activists often couple big statistics based on broad definitions with compelling examples of the most serious cases. for example, claims about child abuse might feature the case of a murdered child as a typical example, yet offer a statistical estimate that includes millions of less serious instances of abuse and neglect
liberals argue that the established poverty line produces too many false negatives (that is, too many people who are "really" poor fall above the line), while conservatives charge that the poverty line designates false positives (too many people who "really" aren't poor fall below the line)
jurisdictions that report the most hate crimes will be those with the most liberal governments, because they are more likely to press law enforcement agencies to take reporting seriously..hate-crime statistics may be a better measure of local officials' politics than of the incidence of hate crimes
many advocates are perfectly sincere, yet innumerate..advocates may have maximized public concern, but their predictions bore no resemblance to what would occur
too often, advocates present their claims in isolation. that is, they say, "this is a big problem," not "this problem is bigger than other problems."
an age group rarely beset by other causes of death is the perfect population for emphasizing the importance of some lethal threat
under new instructions from congress, the park police announced that they would no longer provide estimates of mall demonstration sizes...the issue was really very simple: how close together were the people in the crowd standing?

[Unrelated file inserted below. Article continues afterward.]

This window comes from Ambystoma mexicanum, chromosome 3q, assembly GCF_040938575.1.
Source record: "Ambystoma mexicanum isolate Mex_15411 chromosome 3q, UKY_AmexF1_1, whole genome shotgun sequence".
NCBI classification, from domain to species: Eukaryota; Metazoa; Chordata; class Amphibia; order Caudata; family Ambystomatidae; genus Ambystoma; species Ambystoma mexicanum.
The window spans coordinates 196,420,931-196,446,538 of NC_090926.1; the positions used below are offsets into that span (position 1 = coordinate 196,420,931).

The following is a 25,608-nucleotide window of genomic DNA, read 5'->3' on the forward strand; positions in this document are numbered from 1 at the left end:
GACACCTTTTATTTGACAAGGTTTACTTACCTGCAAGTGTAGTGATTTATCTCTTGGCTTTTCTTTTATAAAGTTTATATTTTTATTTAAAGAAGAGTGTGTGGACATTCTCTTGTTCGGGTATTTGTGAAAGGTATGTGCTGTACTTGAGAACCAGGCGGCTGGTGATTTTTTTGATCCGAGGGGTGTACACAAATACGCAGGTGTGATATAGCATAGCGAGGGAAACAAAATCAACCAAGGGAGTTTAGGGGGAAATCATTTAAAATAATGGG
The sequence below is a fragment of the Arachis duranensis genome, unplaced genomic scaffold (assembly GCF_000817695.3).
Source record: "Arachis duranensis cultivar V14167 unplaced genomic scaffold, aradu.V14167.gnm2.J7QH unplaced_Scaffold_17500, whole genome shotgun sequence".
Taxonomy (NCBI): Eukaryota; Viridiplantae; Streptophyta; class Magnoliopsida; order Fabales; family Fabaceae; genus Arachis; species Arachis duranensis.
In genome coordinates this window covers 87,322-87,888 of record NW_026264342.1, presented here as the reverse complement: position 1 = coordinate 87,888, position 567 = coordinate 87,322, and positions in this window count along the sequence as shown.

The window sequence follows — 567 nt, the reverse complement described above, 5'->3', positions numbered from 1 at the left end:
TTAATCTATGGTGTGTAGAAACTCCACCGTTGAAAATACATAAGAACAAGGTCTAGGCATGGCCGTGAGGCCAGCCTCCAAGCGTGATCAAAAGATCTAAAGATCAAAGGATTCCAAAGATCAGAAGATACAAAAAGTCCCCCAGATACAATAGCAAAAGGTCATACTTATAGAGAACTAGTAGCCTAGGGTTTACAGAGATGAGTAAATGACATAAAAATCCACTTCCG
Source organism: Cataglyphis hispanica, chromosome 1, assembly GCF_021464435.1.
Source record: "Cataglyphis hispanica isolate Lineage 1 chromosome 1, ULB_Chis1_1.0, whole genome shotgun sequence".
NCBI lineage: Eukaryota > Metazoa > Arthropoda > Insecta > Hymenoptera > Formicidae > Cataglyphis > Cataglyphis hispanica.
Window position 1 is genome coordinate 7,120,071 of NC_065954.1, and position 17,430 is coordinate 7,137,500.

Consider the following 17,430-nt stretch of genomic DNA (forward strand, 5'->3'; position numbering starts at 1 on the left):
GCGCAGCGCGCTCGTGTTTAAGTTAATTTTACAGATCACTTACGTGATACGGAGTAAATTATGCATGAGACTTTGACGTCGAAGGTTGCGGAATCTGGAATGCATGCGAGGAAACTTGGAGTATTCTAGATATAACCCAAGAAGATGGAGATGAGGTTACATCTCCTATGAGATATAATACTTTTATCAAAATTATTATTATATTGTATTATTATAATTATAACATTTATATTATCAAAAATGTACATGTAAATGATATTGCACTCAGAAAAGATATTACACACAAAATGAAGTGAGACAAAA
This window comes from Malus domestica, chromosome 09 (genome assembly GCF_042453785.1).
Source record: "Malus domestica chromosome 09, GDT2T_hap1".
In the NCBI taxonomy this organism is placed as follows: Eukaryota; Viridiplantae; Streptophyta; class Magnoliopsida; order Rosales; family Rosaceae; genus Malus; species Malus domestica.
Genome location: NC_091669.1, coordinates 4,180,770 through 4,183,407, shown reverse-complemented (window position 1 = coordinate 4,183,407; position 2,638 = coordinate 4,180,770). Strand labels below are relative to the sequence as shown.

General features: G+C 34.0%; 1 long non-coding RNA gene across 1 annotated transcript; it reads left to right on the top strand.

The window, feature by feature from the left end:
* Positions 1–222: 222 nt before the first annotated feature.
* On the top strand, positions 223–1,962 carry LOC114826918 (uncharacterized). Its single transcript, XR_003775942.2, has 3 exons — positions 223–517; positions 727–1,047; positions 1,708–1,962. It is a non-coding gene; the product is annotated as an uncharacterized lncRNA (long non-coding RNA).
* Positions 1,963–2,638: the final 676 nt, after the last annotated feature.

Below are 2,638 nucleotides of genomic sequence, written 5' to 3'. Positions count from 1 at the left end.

other government officials (e.g. police, immigration, and welfare officials) are forbidden access to census records
postenumeration surveys (pes), in which specially trained census takers conduct interviews with a large sample of households. pes interviews produce more accurate data than the census forms that people are supposed to fill out and return by mail. calculating the differences between the data gathered through the pes interviews and the census forms completed by the same households establishes a basis for estimating the undercount. (in fact, the bureau of the census already does pes interviewing; that is how it estimates the size of the undercount. pes analysis is the major source for the estimate that the undercount was 2 percent in 1990. still, pes results have not been used to adjust the final census figures.)
there are cultures in which people believe that some objects have magical powers; anthropologists call these objects fetishes..statistics are a sort of fetish
people choose definitions, measurements, and samples for all sorts of reasons: perhaps they want to emphasize some aspect of a problem; perhaps it is easier or cheaper to gather data in a particular way-many considerations can come into play. every statistic is a compromise among choices
read a short piece about brazilian emergence.
the environment might be part of brazil's 'soft power' but the military also see clearly that soft power hardens over time
the amazon as "the first page of genesis"
consider this: in the infinite future, we will all be famous.